The centerpiece of Denali National Park and Preserve in Alaska, Mt. Denali boasts the highest mountain in the United States. Standing at 20,310 feet tall, Mt. Denali is the third most prominent and the third most isolated peak in the world.
In 2015, the mountain had its name changed back to indigenous word Denali from Mount McKinley, given to the peak in 1913. The mountain’s history provides a rich and colorful background, especially for those interested in climbing the majestic and challenging peak. Here’s the history behind Mt. Denali and why it’s considered one of the most inspiring climbs in the world.
The first attempts to climb Denali began in the late-1800’s. Frederick Cook achieved the first ascent in 1906, but he was later discredited after his photographs were proven to be captured from the summit of an insignificant peaklet over 10 miles away from Denali.
In 1910, four “sourdoughs” with no previous mountaineering experience managed to climb the lower North Peak of Denali. These men established a camp and moved up the mountain from the north Muldrow glacier. They were the first to discover the McGonagall Pass, which allowed them to bypass the Wickersham Wall and reach higher areas of the mountain. Many dismissed their claims of ascending the peak until later climbers found a 14-foot spruce pole they had erected near its summit.
In 1912, the Parker-Browne expedition almost reached the summit, turning back due to harsh weather. Perhaps it worked out for the better, as a 7.4 earthquake shattered the glacier they had ascended the day after they turned around.
By 1913, the ascent of the main summit was again attempted via the Muldrow glacier and McGonagall pass by a party led by Hudson Stuck and Harry Karstens, with two other men named Harper and Tatum. A prior earthquake had made a previously described gentle slope of three days travel, both dangerous and ice-strewn on a knife-edged ridge (now named Karstens ridge). It took the expedition three weeks to cover the same ground as the Parker-Browne expedition, while Karstens and Harper laboriously cut steps into the ice. On May 30, the team, with good weather, ascended to a new high camp at 17,500 ft in the Grand Basin between the south and north peaks. On June 7, the team attempted the summit Temperatures fell below -20 F at times. Every man suffered from altitude sickness, but Harper became the first climber to reach the summit by midday, followed by Tatum and Karstens seconds later. Stuck arrived last, lying unconscious on the summit.
Upon arrival, Tatum later reflected that the “The view from the top of Mount McKinley is like looking out the windows of Heaven!” During the climb, Stuck spotted the large pole placed near the North Summit, confirming the sourdoughs ascent. Stuck also discovered that the Parker-Browne party was only about 200 feet short of the summit before turning back. Stuck and Karstens’ team accomplished the first uncontroversial first ascent of Denali’s north peak.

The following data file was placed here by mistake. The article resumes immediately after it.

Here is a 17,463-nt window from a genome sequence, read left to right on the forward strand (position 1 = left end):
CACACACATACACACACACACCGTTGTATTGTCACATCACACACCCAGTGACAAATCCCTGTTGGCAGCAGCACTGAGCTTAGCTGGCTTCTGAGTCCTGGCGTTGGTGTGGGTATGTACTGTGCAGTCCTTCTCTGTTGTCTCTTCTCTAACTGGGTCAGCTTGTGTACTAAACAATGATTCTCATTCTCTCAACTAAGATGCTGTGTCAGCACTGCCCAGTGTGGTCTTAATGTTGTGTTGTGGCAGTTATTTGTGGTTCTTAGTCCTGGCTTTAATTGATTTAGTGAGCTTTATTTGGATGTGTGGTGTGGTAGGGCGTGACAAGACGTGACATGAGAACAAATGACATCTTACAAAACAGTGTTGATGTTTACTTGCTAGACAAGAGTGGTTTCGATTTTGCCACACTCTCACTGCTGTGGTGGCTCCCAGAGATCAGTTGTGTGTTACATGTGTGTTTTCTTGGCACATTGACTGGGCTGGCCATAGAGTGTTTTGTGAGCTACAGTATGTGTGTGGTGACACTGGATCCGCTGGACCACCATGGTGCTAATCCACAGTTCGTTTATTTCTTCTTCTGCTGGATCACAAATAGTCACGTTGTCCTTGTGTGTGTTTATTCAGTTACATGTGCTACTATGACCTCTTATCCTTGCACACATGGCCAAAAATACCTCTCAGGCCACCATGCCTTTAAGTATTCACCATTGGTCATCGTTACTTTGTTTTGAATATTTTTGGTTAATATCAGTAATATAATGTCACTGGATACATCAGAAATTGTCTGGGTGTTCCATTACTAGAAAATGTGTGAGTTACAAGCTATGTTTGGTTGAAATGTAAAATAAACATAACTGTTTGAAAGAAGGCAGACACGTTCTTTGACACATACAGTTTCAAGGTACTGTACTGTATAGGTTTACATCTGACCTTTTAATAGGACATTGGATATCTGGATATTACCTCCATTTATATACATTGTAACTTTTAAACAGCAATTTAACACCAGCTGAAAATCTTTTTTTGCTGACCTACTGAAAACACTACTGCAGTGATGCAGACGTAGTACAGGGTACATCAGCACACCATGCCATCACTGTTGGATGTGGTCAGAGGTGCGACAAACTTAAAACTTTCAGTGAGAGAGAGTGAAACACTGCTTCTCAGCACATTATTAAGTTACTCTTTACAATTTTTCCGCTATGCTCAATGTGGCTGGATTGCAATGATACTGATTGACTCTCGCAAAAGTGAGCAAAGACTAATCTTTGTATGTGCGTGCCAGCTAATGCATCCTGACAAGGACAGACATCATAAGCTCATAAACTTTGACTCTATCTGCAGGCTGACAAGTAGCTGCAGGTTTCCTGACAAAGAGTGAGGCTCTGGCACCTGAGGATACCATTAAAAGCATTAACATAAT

However, the landmark achievement which opened up Denali to other climbers was the 1951 expedition led by Brad Washburn. He reached the west summit of Denali from the West Buttress. Washburn and his team accessed the Kahiltna Glacier via a plane fitted with skis and thus pioneered the most popular route on today’s Denali climbs.
Mt. Denali Today
Ever since the mountain became the goal of aspiring high-altitude climbers in 1913, it has earned a reputation as a highly-coveted summit. However, its location near the Arctic Circle and the Pacific Ocean (Gulf of Alaska) surrounds Mt. Denali with some of the world’s most hazardous weather. Due to its notorious weather and accessibility for climbers, some have used Denali as a training ground for climbing 8,000-meter peaks of the Himalayas and for long expeditions to the Arctic or Antarctic.
Mt. Denali hosts some of the world’s most extraordinary expedition and climbing challenges. While peak elevations in South America and Asia are greater, its height which towers above the Alaskan plain makes it a severe test of logistics, personal strength and endurance, teamwork and logistics.
No peak in the world has a greater relief. Denali rises 17,000 feet above the surrounding plain, while Mt. Kilimanjaro rises 14,000 feet and Mt. Everest rises 13,000 feet. On the South Col, vertical elevation gain on Everest from the typical base camp for the South is 11,000 feet, but from the landing spot on the Kahiltna Glacier, Denali’s summit stands at 13,000 feet. For climbers, the mountain often seems like it’s taller than it stands. It’s because the barometric pressure in the northern/southern latitudes is less than at the equator, which makes climbers feel that they are higher up than in reality.
Over 90% of climbers on Denali choose the West Buttress route, considered the least technical way to access the summit. On the north side of the mountain, the Muldrow Glacier is somewhat similar but regarded for its technical difficulty and length. It entails a more committed and involved climb, requiring participants to hike in rather than flying to a base camp. Although much more technically difficult, the West Rib is the next most attempted route, but only sees a handful of hiking expeditions each year. Many acknowledge this route as substantially more challenging and objectively dangerous compared to the West Buttress. Beyond these three well-known routes, other hiking options are significantly more technical and challenging. A list of trail grades and their level of difficulty is listed below
West Buttress (Alaska Grade 2+, Class 3-4)
West Rib (Alaska Grade 4, AI 3)
Cassin Ridge (Alaska Grade 5, 5.8, AI 4)
Muldrow Glacier (Alaska Grade 3, Class 3-4)